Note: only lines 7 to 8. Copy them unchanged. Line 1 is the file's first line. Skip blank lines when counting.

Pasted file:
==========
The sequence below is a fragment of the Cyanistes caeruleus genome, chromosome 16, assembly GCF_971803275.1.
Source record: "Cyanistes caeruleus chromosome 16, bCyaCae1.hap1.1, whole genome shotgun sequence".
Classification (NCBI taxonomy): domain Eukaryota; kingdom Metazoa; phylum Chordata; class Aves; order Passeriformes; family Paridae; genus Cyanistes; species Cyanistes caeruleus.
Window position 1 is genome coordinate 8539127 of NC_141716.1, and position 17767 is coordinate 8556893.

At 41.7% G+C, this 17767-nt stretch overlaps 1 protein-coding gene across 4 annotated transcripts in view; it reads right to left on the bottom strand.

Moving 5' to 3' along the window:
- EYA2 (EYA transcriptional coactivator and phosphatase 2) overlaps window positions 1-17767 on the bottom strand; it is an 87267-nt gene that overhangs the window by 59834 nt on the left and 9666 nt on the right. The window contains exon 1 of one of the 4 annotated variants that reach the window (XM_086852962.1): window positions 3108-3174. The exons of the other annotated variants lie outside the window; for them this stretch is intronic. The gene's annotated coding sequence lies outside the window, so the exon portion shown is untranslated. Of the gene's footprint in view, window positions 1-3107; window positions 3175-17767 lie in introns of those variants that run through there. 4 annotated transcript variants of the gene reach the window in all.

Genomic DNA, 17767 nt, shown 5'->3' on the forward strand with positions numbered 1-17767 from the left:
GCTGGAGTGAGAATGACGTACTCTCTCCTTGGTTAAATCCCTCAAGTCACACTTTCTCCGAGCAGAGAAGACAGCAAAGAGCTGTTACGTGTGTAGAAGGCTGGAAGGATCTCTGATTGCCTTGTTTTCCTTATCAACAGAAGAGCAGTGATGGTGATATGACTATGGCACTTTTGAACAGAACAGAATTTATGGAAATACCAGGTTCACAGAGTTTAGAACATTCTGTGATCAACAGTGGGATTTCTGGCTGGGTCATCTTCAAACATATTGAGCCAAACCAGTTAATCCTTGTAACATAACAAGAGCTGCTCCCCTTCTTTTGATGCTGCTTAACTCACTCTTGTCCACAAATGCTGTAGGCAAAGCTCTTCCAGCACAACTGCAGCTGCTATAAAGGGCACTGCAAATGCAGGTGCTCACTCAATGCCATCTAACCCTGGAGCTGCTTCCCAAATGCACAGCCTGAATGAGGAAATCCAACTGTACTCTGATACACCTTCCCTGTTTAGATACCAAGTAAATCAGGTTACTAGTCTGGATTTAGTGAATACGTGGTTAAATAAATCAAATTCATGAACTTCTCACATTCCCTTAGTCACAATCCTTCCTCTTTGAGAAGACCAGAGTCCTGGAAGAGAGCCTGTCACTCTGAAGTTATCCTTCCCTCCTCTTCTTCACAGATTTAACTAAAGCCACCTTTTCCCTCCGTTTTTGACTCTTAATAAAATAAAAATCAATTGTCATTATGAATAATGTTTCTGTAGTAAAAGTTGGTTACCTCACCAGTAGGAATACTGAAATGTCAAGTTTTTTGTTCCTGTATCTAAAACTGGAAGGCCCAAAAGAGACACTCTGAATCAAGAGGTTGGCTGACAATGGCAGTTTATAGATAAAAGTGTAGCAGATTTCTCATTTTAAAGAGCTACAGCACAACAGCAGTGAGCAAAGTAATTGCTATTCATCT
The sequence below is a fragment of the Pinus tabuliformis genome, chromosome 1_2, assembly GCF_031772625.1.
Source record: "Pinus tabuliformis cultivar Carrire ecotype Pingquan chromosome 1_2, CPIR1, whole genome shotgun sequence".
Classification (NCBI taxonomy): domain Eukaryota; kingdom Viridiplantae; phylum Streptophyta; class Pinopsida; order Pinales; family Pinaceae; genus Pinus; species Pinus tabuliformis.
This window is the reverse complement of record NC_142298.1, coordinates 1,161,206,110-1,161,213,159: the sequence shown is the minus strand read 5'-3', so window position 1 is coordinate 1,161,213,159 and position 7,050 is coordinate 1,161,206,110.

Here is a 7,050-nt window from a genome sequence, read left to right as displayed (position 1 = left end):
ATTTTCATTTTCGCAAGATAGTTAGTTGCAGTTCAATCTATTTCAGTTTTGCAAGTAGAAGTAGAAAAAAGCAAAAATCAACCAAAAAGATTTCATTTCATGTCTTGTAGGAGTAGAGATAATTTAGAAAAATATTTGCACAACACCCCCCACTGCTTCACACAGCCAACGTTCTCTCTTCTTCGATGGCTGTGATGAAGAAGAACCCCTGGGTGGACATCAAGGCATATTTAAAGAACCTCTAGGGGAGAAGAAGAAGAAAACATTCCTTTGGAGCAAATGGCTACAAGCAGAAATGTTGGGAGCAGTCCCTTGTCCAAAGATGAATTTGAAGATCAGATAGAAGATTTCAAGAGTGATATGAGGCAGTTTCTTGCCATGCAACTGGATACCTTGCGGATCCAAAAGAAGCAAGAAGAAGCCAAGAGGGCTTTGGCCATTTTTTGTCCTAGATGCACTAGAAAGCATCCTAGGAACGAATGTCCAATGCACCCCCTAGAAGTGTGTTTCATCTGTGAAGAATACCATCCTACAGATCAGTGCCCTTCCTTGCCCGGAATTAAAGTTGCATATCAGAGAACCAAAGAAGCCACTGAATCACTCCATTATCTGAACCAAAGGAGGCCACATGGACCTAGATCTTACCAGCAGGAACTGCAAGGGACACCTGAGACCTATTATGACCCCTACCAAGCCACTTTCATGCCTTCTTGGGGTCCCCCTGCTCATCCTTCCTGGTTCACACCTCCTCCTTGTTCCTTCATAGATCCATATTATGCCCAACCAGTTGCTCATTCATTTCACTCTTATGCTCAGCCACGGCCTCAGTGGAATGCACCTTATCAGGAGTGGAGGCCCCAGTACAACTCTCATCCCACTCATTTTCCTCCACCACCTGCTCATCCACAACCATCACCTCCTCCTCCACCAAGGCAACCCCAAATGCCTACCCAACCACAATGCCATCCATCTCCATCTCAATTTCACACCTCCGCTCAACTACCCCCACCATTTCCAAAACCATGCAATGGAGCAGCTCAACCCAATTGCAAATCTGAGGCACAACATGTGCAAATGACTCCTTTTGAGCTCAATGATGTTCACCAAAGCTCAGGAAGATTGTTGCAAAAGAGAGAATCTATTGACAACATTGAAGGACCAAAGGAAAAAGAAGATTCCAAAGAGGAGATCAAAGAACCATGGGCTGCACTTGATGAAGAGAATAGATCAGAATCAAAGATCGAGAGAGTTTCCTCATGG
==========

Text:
- EYA2 (EYA transcriptional coactivator and phosphatase 2) overlaps window positions 1-17767 on the bottom strand; it is an 87267-nt gene that overhangs the window by 59834 nt on the left and 9666 nt on the right. The window contains exon 1 of one of the 4 annotated variants that reach the window (XM_086852962.1): window positions 3108-3174. The exons of the other annotated variants lie outside the window; for them this stretch is intronic. The gene's annotated coding sequence lies outside the window, so the exon portion shown is untranslated. Of the gene's footprint in view, window positions 1-3107; window positions 3175-17767 lie in introns of those variants that run through there. 4 annotated transcript variants of the gene reach the window in all.

Genomic DNA, 17767 nt, shown 5'->3' on the forward strand with positions numbered 1-17767 from the left: